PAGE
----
Bibliothèque du Réseau

Cette petite bibliothèque présente une collection progressivement mise à jour, rédigés par des membres du Réseau MCX. Chacun d'eux étant accompagné, dans la mesure du possible de quelques indications de contenu et d'une ou de plusieurs notes de lecture.

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  • CALIFORNIA JOURNAL

    Ecrit par : MORIN Edgar (Translated by Deborah Cowell)

    Sur La Méthode - Intelligence de la Complexité
    Sussex Academic Press., 2008, ISBN 978 1 84519 275 4 p/b, 240 pages

    Juillet 2008
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             L’événement mérite d’être signalé : Quarante ans après l’année californienne d’Edgar Morin, un éditeur anglo saxon publie une traduction de son célèbre (jusqu’ici hors des milieu anglo saxon) ‘Journal de Californie’. Nous remercions notre ami Alfonso MONTUORI, www.ciis.edu/faculty/montuori.html  de nous transmettre cette information depuis San Francisco. Il nous annonce de nouvelles traductions d’ouvrages d’E Morin  (‘Vidal et les siens’, … ), programmées pour les prochains mois. Une bonne occasion pour nous de retrouver  l’ouvrage  collectif qu’il a animé  en 2004, « Edgar MORIN and the CHALLENGE of COMPLEXITY » (voir la note de lecture )

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      Présentation par l’éditeur Sussex Academic Press.

                  The reform in thinking is a key anthropological and historical problem. This implies a mental revolution of considerably greater proportions than the Copernican revolution. Never before in the history of humanity have the responsibilities of thinking weighed so crushingly on us.”

                 

      History has not reached a stagnant end, nor is it triumphantly marching towards the radiant future. It is being catapulted into an unknown adventure.” Edgar Morin             “Edgar Morin has written an engaging journal about his trip from Paris to California in the tumultuous years of 1969 and 1970. Along the way this Frenchman learns about American youth who were generating their own counter-culture, reading their own free press, participating in their own unscripted revolution. A middle-aged philosopher, Morin worked at the Salk Institute in La Jolla, California, and comments on everything from race relations to physico-chemical-biological systemology to Billy Graham. His journey takes him to a Los Angeles Park-In, where he is mystified by a young girl’s smile, to communes outside of San Francisco, where he considers the emerging cultural revolution, and into the homes and thoughts of Jonas Salk and Herbert Marcuse. Along the way Morin contemplates the evolving scene of the late 1960s, from adolescence to love to utopia. And in months, America had changed him: ‘Since I've been here,’ he wrote, ‘I've been intellectually high.’ He also discovered personal freedom: ‘At the age of forty-eight, I'm learning how to live!’ Come along, enjoy this trip; it's not to be missed.” Terry H. Anderson, author of The Movement and the Sixties, and The Sixties             “ Scanning America like a modern de Tocqueville, Morin’s personal meditations on the tumultuous sixties are filled with acute insights.” Philip Slater, author of The Pursuit of Loneliness and A Dream Deferred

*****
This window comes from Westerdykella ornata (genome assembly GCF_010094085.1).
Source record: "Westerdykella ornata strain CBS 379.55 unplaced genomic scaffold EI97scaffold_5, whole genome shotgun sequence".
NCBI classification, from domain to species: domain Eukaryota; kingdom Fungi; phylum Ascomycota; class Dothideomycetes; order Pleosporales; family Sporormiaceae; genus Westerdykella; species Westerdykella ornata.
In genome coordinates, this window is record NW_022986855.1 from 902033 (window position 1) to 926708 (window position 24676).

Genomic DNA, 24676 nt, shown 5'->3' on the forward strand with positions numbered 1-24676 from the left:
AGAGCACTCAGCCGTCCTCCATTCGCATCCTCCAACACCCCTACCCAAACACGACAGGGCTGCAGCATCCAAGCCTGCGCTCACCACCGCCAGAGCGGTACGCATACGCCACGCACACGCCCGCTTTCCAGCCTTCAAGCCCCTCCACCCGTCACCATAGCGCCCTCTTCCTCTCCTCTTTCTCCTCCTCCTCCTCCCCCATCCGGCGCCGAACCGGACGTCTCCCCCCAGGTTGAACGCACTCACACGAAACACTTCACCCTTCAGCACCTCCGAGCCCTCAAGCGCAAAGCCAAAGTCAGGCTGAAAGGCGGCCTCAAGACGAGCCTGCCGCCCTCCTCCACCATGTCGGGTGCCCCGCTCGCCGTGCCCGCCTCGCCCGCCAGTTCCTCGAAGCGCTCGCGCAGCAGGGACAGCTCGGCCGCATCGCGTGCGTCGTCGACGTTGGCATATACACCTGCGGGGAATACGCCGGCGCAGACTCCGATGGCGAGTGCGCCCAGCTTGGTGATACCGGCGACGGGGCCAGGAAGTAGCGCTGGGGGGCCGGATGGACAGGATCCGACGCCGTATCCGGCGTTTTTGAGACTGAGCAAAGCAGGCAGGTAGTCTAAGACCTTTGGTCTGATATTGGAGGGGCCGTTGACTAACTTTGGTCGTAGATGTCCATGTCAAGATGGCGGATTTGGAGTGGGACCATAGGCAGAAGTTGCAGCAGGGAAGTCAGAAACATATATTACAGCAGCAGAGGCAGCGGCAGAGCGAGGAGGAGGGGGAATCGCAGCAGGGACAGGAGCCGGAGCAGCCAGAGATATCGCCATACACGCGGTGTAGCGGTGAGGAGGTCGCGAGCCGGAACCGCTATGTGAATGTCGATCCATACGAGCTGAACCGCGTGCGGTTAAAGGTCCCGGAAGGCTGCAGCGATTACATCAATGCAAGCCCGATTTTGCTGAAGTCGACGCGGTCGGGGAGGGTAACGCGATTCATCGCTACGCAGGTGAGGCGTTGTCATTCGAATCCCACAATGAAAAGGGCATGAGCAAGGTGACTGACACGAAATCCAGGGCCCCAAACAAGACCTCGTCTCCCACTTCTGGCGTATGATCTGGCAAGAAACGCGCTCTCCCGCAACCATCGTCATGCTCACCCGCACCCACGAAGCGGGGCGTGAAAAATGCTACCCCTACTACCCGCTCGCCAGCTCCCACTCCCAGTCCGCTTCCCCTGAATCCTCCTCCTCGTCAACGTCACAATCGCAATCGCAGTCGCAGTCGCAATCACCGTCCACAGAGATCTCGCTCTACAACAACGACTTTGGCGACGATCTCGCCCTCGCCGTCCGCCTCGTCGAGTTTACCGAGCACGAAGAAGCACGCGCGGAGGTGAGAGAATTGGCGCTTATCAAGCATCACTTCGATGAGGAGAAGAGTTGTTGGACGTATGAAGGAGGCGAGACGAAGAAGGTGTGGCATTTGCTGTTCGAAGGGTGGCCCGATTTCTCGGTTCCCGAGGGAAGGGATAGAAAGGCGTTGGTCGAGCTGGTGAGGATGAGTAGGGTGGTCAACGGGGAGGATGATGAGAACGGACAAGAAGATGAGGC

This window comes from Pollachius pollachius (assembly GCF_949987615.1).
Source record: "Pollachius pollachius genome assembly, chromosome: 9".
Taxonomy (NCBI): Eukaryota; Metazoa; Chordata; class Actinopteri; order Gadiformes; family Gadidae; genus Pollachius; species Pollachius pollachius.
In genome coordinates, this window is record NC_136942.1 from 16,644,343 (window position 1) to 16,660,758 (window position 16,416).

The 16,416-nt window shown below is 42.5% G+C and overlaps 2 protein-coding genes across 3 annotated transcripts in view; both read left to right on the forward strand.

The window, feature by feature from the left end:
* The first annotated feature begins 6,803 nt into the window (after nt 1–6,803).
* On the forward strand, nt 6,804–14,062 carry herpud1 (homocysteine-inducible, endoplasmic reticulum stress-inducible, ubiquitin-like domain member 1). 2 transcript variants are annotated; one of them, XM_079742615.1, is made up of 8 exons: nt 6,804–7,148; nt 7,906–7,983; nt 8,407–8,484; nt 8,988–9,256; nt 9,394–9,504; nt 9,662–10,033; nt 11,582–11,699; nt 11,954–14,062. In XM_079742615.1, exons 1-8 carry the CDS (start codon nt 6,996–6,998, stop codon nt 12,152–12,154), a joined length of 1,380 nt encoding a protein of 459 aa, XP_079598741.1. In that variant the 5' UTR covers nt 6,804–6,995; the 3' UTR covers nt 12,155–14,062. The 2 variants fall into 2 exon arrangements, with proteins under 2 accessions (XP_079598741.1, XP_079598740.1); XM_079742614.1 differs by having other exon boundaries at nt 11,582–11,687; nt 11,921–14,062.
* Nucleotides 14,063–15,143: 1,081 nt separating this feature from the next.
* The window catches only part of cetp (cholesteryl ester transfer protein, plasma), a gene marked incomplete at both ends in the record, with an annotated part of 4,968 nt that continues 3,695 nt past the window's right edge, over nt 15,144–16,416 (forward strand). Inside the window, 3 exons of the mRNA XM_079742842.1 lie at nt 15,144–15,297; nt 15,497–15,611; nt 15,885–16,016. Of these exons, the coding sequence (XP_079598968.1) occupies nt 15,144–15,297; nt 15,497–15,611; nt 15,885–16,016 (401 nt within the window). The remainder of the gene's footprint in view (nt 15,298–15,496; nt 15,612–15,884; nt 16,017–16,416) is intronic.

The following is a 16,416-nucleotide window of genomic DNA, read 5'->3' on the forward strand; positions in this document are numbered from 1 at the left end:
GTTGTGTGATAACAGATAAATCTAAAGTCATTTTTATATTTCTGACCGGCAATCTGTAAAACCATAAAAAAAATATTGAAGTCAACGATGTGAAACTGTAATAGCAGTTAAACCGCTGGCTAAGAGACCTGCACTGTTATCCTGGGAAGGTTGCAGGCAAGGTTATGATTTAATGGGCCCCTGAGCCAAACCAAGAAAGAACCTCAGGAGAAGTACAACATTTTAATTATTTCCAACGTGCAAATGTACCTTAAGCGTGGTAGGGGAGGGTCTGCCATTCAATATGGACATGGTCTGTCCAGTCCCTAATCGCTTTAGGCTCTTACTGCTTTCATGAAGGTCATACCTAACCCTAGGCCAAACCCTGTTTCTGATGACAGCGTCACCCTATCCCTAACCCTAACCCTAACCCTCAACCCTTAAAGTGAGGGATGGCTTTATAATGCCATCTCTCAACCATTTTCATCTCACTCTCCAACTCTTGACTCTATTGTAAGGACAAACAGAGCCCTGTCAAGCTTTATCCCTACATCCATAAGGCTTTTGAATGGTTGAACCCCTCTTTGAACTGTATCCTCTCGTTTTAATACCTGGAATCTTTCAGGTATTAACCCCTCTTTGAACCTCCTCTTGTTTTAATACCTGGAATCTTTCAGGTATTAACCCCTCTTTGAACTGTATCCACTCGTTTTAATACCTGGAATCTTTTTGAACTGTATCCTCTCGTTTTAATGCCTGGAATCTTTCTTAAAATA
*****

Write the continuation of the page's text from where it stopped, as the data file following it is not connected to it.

In 1969, California is not just the new Eldorado: it is the crucible where civilization is accelerating, self-destructs, and is reborn. It’s the probe of Spaceship Earth. The hippy phenomenon, communes, the ecological movement, great collective ceremonies like park-ins and rock concerts, the flourishing of sects ranging from mystics to Marxists, the experience of “weed” and “acid,” are temporary images and elements of a search for a new truth, a new religion, a new society.

                 

      Long before it became fashionable for European intellectuals to write about their voyages to the United States, Edgar Morin, one of France’s leading intellectual figures and at that time known as a path-breaking and innovative sociologist and researcher of popular culture, recounts the story of his experiences in the cauldron of change that was California, including his encounters with some of the leading minds of that time. The book combines Morin’s accounts of his experiences with his own search for answers to fundamental questions about the human condition. For a few months, the author had a profound feeling of being drawn into the heart of the “great questions,” played out personally and societally. The result is an engaging and prophetic work that has as much if not more to offer today than it did when it was first published in French.

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